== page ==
|'My Way' offers fun glimpse into those Old Blue Eyes
Totem Pole Playhouse opened up its 54th season Saturday with "My Way: A Musical Tribute to Frank Sinatra," a two-hour performance that features more than 45 recorded songs.
With the shadowed backdrop of a city skyline, the stage sets the mood with vintage tables, chairs, bar, microphone and a three-piece musical set-up of drums, piano and string bass.
The four-person cast effectively depicts Sinatra's signature mannerisms on stage with casual play to the audience, facial expressions and even a scotch on the rocks in hand -- everything short of Sinatra's trademark cigarette.
David Hemsley Caldwell, Jo Ann Cunningham, Merideth Kaye Clark and Pat McRoberts team together to exchange lyrics and soundbites chronicling Sinatra's 50-plus year entertainment career.
"Upon seeing the production one realizes the dozens of songs that were made familiar to us simply because they were popularized by Frank Sinatra," said Carl Schurr, producing artistic director at Totem Pole.
"He was a wise artist in selecting wonderful songs to sing and they were made all the more wonderful because of his unforgettable styling." Clark says during one monologue, "Frank said the key to good music comes from three simple words. Sing - good - songs." That's exactly what the show brings out -- good songs.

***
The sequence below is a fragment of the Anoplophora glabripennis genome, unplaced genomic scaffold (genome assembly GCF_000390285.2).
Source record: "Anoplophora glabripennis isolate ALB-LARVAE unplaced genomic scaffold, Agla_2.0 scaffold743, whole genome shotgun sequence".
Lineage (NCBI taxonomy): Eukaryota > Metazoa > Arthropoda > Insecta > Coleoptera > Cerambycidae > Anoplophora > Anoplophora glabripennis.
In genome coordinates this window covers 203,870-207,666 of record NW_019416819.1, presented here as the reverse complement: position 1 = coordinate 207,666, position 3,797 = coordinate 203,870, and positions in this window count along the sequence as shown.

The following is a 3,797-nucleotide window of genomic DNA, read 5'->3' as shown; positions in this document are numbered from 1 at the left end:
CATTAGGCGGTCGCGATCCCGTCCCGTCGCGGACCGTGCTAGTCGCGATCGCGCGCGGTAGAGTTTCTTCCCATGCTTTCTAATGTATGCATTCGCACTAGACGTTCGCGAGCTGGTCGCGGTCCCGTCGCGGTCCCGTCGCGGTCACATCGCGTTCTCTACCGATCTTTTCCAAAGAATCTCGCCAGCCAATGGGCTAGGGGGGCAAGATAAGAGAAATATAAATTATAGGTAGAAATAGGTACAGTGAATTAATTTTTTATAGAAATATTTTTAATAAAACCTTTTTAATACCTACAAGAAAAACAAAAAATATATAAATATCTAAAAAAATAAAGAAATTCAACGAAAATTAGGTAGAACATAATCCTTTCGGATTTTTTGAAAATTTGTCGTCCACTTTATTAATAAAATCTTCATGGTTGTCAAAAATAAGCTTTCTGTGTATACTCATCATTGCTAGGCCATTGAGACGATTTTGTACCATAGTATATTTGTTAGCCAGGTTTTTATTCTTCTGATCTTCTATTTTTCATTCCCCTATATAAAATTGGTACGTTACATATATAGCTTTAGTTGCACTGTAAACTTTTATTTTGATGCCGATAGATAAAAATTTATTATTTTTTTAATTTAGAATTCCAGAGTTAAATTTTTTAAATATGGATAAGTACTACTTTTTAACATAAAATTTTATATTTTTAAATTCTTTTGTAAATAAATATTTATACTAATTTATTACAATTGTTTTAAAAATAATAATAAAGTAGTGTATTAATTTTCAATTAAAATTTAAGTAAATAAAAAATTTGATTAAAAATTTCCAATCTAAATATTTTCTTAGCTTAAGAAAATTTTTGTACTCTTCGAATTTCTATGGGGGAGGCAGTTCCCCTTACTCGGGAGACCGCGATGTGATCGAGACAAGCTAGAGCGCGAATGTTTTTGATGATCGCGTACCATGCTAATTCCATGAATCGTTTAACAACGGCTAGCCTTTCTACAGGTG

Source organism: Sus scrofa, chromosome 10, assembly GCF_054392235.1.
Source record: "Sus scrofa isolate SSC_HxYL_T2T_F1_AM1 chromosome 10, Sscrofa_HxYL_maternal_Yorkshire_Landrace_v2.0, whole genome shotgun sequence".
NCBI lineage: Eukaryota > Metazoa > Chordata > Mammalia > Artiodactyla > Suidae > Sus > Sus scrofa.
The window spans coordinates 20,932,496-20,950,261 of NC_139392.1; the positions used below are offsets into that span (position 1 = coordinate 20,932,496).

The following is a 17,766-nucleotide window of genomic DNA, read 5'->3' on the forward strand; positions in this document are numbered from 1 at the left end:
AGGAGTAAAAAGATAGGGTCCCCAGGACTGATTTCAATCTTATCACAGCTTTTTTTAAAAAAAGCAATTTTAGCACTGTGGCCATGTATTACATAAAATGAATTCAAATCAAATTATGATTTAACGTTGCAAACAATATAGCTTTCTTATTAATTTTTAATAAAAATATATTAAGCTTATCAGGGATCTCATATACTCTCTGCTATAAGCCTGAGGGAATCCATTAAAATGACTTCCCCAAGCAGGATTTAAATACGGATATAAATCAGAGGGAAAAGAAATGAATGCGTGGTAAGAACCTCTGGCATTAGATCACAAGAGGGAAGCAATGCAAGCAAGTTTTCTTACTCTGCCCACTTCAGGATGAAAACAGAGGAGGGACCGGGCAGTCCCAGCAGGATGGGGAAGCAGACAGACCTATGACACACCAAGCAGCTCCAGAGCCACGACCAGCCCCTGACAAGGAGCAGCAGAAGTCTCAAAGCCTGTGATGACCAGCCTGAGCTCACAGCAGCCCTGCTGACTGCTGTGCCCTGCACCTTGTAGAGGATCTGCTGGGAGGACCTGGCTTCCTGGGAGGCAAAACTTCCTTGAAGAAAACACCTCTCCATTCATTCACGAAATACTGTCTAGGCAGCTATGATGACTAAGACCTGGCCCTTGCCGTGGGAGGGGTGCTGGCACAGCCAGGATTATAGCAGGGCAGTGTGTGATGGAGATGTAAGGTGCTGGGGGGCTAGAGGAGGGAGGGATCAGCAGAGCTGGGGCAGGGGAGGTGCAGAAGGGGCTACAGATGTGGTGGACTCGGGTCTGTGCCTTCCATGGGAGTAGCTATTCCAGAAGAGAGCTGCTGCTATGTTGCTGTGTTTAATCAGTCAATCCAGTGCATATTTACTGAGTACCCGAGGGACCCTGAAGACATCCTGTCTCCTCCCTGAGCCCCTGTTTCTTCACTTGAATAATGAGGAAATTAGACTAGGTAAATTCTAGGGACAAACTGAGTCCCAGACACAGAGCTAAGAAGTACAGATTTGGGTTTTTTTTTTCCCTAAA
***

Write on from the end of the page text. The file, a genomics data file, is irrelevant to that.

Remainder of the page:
The tribute opens with "Strangers in the Night" and closes with "I'll Be Seeing You" with two separate takes of "New York, New York."
Other notable songs performed include "The Way You Look Tonight" and "High Hopes."
The audience gets a taste of Sinatra's lifestyle through soundbites of notable tid-bits between songs.
"Frank's favorite toast was ... may you live to be a 100, and may the last voice you hear be mine," Cunningham tells the audience before breaking into song.
The performers tell a simple story of Broadway life, Sinatra's love for world travel, the essence of summer and, of course, the ups and downs of love. It's just like Sinatra said, "You only live once, and the way I live, once is enough."
The audience gains a basic sense of what Sinatra meant about his eccentric lifestyle, which consisted of:
His love for music.